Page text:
The trial of Amanda Knox, an American exchange student accused of brutally murdering her British roommate in Perugia, Italy, is coming to a close. The Italian jurors are deliberating over whether Knox and her ex-boyfriend, Raffaele Sollecito, collaborated to kill Meredith Kercher in the midst of an intended orgy. The sensational case has drawn much criticism, particularly after the discovery of a third suspect, Rudy Guede, with a much larger body of evidence linking him to the crime scene. Guede has since been convicted of the crime, allegedly acting in concert with Knox and Sollecito. As jurors near a decision, however, international commentators are outraged. Here's what American observers (and one Brit) hate most about the Knox trial:
- The Witch-Trial Tone In what Time's Tizana Fabi calls a "saint-sinner theme" in the trial, prosecutors have called Amanda Knox a "Luciferina," a sex-crazed girl with--according to prosecution witnesses--poor hygiene. Barbie Latza Nadeau at The Daily Beast also writes about this, while The New York Times' Timothy Egan is outraged by the prosecution's description of Knox as a "dirty-minded she-devil. "What century is this?" Egan asks. "Didn't Joan of Arc, the Inquisition and our own American Salem witch trials teach civilized nations a thing or two about contrived sexual hysteria with a devil twist?
- The Lack of Physical Evidence Egan also points out that there is "no physical evidence placing Amanda Knox at the ... crime scene, the room where the killing took place. Zero." Tizana Fabi writes that "American lawyers and experts" have long "criticized the evidence" in the case. Recently, the Idaho branch chief of the Innocence Project, Greg Hampikian, has also stated that the controversially small quantity of DNA evidence in the case is ""meaningless under prevailing standards in U.S. courts."
- The Defamation Suit Against the Knox Parents At The Daily Beast, Nadeau explains that while Knox's parents complained about their daughter being questioned in the early investigation without a lawyer, and "hit in the back of a head by a policy offer ... at least twice," they "never filed their own charges against the Perugian police." The police have now filed a defamation suit against Knox's parents, and are, according to Nadeau, "essentially denying the abuse." This "may well affect the outcome of the trial since the jury is not sequestered and very likely heard about the charges." Timothy Egan agrees, adding that "by casting doubt outside the courtroom on Knox's account of mistreatment, the authorities can hope to influence the outcome inside the courtroom."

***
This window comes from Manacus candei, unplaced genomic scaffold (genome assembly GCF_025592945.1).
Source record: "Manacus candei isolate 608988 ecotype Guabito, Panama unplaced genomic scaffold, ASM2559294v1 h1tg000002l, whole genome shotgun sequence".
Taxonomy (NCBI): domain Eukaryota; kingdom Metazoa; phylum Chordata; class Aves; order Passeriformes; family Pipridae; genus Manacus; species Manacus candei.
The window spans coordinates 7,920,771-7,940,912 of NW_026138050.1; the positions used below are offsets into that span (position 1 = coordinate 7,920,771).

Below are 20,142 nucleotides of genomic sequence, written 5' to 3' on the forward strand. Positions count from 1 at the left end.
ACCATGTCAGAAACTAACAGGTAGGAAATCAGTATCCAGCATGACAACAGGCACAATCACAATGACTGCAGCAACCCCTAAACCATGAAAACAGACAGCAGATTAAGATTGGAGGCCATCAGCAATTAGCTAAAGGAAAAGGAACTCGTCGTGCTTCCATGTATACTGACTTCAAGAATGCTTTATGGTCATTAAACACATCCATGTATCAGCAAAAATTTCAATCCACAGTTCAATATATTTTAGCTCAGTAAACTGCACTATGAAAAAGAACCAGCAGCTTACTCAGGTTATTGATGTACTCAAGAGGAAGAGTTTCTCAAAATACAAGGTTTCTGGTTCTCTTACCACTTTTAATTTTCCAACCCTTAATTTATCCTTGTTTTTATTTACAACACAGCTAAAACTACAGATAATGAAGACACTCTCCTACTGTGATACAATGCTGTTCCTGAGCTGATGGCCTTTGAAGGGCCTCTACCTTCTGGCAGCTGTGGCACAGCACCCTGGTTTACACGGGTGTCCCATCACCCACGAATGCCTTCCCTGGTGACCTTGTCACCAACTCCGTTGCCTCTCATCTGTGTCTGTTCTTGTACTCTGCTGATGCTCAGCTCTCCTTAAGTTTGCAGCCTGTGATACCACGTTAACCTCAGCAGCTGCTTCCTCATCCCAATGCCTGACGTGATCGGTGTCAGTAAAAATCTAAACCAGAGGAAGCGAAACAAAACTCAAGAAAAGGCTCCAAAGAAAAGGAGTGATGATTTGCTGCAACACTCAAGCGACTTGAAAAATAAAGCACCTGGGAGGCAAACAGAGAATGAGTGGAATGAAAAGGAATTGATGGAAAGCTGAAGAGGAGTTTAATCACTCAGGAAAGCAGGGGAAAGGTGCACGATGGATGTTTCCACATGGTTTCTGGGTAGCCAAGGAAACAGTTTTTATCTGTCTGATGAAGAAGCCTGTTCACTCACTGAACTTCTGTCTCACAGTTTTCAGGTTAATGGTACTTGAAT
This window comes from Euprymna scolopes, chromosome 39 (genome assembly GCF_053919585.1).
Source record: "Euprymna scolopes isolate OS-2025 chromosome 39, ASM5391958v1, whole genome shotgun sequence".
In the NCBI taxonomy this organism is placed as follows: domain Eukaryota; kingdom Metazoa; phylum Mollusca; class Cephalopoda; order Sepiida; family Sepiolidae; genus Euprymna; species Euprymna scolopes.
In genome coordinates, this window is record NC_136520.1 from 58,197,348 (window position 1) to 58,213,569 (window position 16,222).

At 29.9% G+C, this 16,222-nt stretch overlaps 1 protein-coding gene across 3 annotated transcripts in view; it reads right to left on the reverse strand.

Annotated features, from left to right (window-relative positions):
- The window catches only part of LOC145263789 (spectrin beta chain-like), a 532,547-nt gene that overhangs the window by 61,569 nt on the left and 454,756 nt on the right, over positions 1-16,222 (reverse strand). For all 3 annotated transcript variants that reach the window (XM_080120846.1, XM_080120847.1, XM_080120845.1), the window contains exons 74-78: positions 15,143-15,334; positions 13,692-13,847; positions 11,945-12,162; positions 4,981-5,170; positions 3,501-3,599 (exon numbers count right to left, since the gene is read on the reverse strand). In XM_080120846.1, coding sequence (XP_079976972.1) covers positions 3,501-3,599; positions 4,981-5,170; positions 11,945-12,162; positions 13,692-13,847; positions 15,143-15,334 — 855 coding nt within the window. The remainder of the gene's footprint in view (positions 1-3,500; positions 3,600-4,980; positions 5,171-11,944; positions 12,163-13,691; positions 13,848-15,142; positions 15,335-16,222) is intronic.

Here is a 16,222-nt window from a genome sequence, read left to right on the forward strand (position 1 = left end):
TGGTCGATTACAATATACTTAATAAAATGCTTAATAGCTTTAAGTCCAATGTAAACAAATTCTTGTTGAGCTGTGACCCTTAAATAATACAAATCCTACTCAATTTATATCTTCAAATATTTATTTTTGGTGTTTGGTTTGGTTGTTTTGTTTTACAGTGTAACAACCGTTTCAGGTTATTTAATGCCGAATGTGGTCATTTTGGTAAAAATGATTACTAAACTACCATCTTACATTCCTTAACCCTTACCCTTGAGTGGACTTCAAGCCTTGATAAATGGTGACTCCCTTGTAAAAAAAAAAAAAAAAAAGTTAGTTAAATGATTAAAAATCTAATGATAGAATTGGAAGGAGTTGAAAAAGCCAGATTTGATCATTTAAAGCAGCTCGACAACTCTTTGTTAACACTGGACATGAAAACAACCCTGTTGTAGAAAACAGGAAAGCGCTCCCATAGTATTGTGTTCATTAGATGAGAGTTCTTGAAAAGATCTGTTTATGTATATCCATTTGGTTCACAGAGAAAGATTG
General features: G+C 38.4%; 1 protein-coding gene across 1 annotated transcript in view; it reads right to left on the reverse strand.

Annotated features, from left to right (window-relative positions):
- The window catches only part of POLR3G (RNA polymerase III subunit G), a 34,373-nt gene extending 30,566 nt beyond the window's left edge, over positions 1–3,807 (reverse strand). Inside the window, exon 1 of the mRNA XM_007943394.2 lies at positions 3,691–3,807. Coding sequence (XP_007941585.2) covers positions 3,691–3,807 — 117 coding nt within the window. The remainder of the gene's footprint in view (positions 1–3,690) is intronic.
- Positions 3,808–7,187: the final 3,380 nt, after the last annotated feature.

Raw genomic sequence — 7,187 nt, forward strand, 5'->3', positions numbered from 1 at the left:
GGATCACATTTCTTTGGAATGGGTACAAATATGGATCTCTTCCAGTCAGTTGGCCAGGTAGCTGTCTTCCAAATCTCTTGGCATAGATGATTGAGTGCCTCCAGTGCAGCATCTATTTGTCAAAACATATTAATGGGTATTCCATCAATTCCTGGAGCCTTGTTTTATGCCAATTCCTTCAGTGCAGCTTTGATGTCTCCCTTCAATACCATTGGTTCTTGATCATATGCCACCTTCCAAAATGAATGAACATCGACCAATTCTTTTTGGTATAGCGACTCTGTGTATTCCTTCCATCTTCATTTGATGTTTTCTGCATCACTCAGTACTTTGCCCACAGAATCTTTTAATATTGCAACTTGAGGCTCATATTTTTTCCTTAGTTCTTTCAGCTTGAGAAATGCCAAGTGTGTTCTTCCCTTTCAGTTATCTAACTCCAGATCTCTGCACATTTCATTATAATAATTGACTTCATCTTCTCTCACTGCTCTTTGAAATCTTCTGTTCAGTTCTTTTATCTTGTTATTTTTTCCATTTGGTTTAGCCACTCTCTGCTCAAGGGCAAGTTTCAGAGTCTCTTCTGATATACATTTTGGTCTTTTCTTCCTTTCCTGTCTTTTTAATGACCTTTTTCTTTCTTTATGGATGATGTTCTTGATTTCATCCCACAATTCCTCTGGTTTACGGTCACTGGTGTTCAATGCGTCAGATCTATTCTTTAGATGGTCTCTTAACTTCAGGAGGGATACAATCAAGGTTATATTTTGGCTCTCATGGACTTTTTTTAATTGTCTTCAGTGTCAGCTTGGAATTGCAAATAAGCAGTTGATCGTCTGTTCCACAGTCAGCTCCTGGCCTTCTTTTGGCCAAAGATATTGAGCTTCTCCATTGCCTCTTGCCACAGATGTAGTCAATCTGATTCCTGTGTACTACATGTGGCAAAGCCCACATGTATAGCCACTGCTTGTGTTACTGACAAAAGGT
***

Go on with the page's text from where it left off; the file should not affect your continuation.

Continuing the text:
- The Italian Justice System In British publication The Independent, Peter Popham discusses the differences between the system of justice in Italy and that in Britain (the source of much American legal tradition, as well). "Whatever the jury's verdict," he argues, "the [Knox] case will only reinforce the view of the outside world that Italy's justice system is not only diabolically slow but frighteningly prone to error." Both he and Egan are appalled at the way investigators stuck to their original theory, even after a more plausible culprit--Rudy Guede--with a stronger link to the crime scene was discovered. Egan declares that "the case has very little to do with actual evidence and much to do with the ancient Italian code of saving face." Popham thinks the problem more pervasive:
One of the great virtues of the British judicial system is that, whatever ideas a detective or prosecutor may have about a case, he is not allowed to voice them until the case comes to court. And a very good thing too. They manage these things differently in Italy, where prosecutors regularly leak their theories to the newspapers, often in extraordinary detail. Reporters compete for the juiciest tit-bits. As a result, by the time the trial comes around, the public already know what they think about a case, and why. This makes miscarriages of justice horribly likely ... When Guede exploded on the scene, the investigators should have torn up their work and started again. But by this time the "guilt" of Knox and Sollecito was so well established in the media and in the public's mind that there was no going back.